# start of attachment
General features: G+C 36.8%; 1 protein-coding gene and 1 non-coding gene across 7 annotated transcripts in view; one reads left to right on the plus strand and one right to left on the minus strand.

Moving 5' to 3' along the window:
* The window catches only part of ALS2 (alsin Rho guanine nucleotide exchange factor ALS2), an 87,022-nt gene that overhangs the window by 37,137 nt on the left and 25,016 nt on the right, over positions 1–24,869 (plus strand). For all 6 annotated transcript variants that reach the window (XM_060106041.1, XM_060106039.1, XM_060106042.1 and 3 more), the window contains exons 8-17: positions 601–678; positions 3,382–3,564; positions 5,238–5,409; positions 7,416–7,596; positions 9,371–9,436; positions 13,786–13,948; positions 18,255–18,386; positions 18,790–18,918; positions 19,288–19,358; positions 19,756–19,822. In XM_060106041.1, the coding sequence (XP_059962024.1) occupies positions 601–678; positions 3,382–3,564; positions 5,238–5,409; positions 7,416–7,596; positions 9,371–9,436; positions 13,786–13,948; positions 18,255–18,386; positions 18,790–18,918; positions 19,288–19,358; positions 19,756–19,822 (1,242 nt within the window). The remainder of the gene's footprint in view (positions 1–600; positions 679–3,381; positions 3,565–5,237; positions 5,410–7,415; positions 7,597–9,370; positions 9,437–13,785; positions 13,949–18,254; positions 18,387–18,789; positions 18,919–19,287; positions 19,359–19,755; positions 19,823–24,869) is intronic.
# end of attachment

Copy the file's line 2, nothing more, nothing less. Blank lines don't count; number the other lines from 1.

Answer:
Moving 5' to 3' along the window: